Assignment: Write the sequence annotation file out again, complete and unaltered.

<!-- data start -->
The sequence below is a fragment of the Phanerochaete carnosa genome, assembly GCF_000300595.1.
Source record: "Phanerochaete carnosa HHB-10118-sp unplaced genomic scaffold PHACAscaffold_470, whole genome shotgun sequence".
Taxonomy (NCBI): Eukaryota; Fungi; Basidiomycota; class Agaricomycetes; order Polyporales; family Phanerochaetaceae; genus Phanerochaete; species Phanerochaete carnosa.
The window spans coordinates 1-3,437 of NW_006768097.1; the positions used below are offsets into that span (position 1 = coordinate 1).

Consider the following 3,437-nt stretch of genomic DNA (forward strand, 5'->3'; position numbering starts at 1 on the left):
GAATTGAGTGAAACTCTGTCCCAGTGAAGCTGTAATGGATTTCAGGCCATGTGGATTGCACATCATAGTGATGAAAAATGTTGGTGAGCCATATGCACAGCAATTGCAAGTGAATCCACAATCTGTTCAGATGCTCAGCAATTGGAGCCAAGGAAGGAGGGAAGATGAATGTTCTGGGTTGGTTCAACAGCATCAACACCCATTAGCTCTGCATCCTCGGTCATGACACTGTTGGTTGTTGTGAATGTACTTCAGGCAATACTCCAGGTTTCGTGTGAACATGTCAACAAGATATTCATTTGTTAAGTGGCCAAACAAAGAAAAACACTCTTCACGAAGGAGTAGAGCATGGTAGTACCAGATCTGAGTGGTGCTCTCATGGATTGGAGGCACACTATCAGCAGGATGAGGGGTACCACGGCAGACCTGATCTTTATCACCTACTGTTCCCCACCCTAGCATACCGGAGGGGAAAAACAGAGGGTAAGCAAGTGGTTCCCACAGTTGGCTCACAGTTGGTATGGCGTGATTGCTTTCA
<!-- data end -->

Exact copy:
The sequence below is a fragment of the Phanerochaete carnosa genome, assembly GCF_000300595.1.
Source record: "Phanerochaete carnosa HHB-10118-sp unplaced genomic scaffold PHACAscaffold_470, whole genome shotgun sequence".
Taxonomy (NCBI): Eukaryota; Fungi; Basidiomycota; class Agaricomycetes; order Polyporales; family Phanerochaetaceae; genus Phanerochaete; species Phanerochaete carnosa.
The window spans coordinates 1-3,437 of NW_006768097.1; the positions used below are offsets into that span (position 1 = coordinate 1).

Consider the following 3,437-nt stretch of genomic DNA (forward strand, 5'->3'; position numbering starts at 1 on the left):
GAATTGAGTGAAACTCTGTCCCAGTGAAGCTGTAATGGATTTCAGGCCATGTGGATTGCACATCATAGTGATGAAAAATGTTGGTGAGCCATATGCACAGCAATTGCAAGTGAATCCACAATCTGTTCAGATGCTCAGCAATTGGAGCCAAGGAAGGAGGGAAGATGAATGTTCTGGGTTGGTTCAACAGCATCAACACCCATTAGCTCTGCATCCTCGGTCATGACACTGTTGGTTGTTGTGAATGTACTTCAGGCAATACTCCAGGTTTCGTGTGAACATGTCAACAAGATATTCATTTGTTAAGTGGCCAAACAAAGAAAAACACTCTTCACGAAGGAGTAGAGCATGGTAGTACCAGATCTGAGTGGTGCTCTCATGGATTGGAGGCACACTATCAGCAGGATGAGGGGTACCACGGCAGACCTGATCTTTATCACCTACTGTTCCCCACCCTAGCATACCGGAGGGGAAAAACAGAGGGTAAGCAAGTGGTTCCCACAGTTGGCTCACAGTTGGTATGGCGTGATTGCTTTCA